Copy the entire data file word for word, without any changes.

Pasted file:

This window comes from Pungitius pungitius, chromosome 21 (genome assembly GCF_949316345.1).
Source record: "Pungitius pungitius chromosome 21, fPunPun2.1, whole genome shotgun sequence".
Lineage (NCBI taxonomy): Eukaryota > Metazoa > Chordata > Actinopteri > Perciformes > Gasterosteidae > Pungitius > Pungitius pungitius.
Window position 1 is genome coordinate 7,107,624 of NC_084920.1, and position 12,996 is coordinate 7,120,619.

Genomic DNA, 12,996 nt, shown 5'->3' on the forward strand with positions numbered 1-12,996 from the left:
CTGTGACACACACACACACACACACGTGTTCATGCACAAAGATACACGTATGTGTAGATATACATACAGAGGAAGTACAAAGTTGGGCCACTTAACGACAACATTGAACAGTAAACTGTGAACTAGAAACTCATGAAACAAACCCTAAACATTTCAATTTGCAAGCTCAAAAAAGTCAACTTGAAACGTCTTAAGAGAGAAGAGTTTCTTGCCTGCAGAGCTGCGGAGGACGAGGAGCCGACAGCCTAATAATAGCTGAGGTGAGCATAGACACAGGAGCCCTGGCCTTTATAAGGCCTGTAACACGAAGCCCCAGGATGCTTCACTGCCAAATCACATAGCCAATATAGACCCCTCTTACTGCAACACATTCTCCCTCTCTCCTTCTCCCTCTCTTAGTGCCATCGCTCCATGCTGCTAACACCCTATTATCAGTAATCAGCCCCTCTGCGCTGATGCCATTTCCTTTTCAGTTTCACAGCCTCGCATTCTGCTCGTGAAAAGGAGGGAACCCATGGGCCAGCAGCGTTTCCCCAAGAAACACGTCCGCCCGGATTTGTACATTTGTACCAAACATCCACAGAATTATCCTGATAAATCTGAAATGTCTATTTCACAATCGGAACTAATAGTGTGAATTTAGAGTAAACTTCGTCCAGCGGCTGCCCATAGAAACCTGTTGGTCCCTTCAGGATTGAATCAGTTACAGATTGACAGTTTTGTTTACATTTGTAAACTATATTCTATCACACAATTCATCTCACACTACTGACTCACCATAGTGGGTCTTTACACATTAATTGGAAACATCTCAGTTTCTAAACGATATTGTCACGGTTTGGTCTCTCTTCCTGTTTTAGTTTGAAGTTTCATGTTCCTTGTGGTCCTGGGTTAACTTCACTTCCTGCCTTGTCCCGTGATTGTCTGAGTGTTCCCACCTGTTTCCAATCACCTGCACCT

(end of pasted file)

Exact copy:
This window comes from Pungitius pungitius, chromosome 21 (genome assembly GCF_949316345.1).
Source record: "Pungitius pungitius chromosome 21, fPunPun2.1, whole genome shotgun sequence".
Lineage (NCBI taxonomy): Eukaryota > Metazoa > Chordata > Actinopteri > Perciformes > Gasterosteidae > Pungitius > Pungitius pungitius.
Window position 1 is genome coordinate 7,107,624 of NC_084920.1, and position 12,996 is coordinate 7,120,619.

Genomic DNA, 12,996 nt, shown 5'->3' on the forward strand with positions numbered 1-12,996 from the left:
CTGTGACACACACACACACACACACGTGTTCATGCACAAAGATACACGTATGTGTAGATATACATACAGAGGAAGTACAAAGTTGGGCCACTTAACGACAACATTGAACAGTAAACTGTGAACTAGAAACTCATGAAACAAACCCTAAACATTTCAATTTGCAAGCTCAAAAAAGTCAACTTGAAACGTCTTAAGAGAGAAGAGTTTCTTGCCTGCAGAGCTGCGGAGGACGAGGAGCCGACAGCCTAATAATAGCTGAGGTGAGCATAGACACAGGAGCCCTGGCCTTTATAAGGCCTGTAACACGAAGCCCCAGGATGCTTCACTGCCAAATCACATAGCCAATATAGACCCCTCTTACTGCAACACATTCTCCCTCTCTCCTTCTCCCTCTCTTAGTGCCATCGCTCCATGCTGCTAACACCCTATTATCAGTAATCAGCCCCTCTGCGCTGATGCCATTTCCTTTTCAGTTTCACAGCCTCGCATTCTGCTCGTGAAAAGGAGGGAACCCATGGGCCAGCAGCGTTTCCCCAAGAAACACGTCCGCCCGGATTTGTACATTTGTACCAAACATCCACAGAATTATCCTGATAAATCTGAAATGTCTATTTCACAATCGGAACTAATAGTGTGAATTTAGAGTAAACTTCGTCCAGCGGCTGCCCATAGAAACCTGTTGGTCCCTTCAGGATTGAATCAGTTACAGATTGACAGTTTTGTTTACATTTGTAAACTATATTCTATCACACAATTCATCTCACACTACTGACTCACCATAGTGGGTCTTTACACATTAATTGGAAACATCTCAGTTTCTAAACGATATTGTCACGGTTTGGTCTCTCTTCCTGTTTTAGTTTGAAGTTTCATGTTCCTTGTGGTCCTGGGTTAACTTCACTTCCTGCCTTGTCCCGTGATTGTCTGAGTGTTCCCACCTGTTTCCAATCACCTGCACCT